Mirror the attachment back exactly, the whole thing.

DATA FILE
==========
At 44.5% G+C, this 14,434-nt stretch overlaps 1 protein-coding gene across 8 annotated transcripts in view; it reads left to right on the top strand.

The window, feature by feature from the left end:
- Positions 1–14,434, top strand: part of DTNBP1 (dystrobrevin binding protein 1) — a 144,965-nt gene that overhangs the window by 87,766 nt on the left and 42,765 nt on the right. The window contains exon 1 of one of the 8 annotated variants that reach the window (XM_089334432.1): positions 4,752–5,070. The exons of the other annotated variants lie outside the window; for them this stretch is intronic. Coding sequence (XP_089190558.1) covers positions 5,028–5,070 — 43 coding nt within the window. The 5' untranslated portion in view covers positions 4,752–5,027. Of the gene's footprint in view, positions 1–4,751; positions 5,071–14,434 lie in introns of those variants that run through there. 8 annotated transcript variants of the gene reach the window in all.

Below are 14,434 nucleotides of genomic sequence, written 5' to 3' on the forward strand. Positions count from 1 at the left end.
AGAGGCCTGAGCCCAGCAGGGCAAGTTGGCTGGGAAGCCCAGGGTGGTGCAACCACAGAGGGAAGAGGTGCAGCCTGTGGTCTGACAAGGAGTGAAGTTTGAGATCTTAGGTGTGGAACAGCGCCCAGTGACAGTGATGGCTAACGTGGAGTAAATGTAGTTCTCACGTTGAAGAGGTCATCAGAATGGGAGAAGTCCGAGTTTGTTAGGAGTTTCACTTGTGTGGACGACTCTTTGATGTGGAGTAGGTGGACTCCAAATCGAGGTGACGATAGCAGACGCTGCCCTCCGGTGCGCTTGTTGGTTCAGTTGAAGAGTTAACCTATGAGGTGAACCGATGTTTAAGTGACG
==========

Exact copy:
At 44.5% G+C, this 14,434-nt stretch overlaps 1 protein-coding gene across 8 annotated transcripts in view; it reads left to right on the top strand.

The window, feature by feature from the left end:
- Positions 1–14,434, top strand: part of DTNBP1 (dystrobrevin binding protein 1) — a 144,965-nt gene that overhangs the window by 87,766 nt on the left and 42,765 nt on the right. The window contains exon 1 of one of the 8 annotated variants that reach the window (XM_089334432.1): positions 4,752–5,070. The exons of the other annotated variants lie outside the window; for them this stretch is intronic. Coding sequence (XP_089190558.1) covers positions 5,028–5,070 — 43 coding nt within the window. The 5' untranslated portion in view covers positions 4,752–5,027. Of the gene's footprint in view, positions 1–4,751; positions 5,071–14,434 lie in introns of those variants that run through there. 8 annotated transcript variants of the gene reach the window in all.

Below are 14,434 nucleotides of genomic sequence, written 5' to 3' on the forward strand. Positions count from 1 at the left end.
AGAGGCCTGAGCCCAGCAGGGCAAGTTGGCTGGGAAGCCCAGGGTGGTGCAACCACAGAGGGAAGAGGTGCAGCCTGTGGTCTGACAAGGAGTGAAGTTTGAGATCTTAGGTGTGGAACAGCGCCCAGTGACAGTGATGGCTAACGTGGAGTAAATGTAGTTCTCACGTTGAAGAGGTCATCAGAATGGGAGAAGTCCGAGTTTGTTAGGAGTTTCACTTGTGTGGACGACTCTTTGATGTGGAGTAGGTGGACTCCAAATCGAGGTGACGATAGCAGACGCTGCCCTCCGGTGCGCTTGTTGGTTCAGTTGAAGAGTTAACCTATGAGGTGAACCGATGTTTAAGTGACG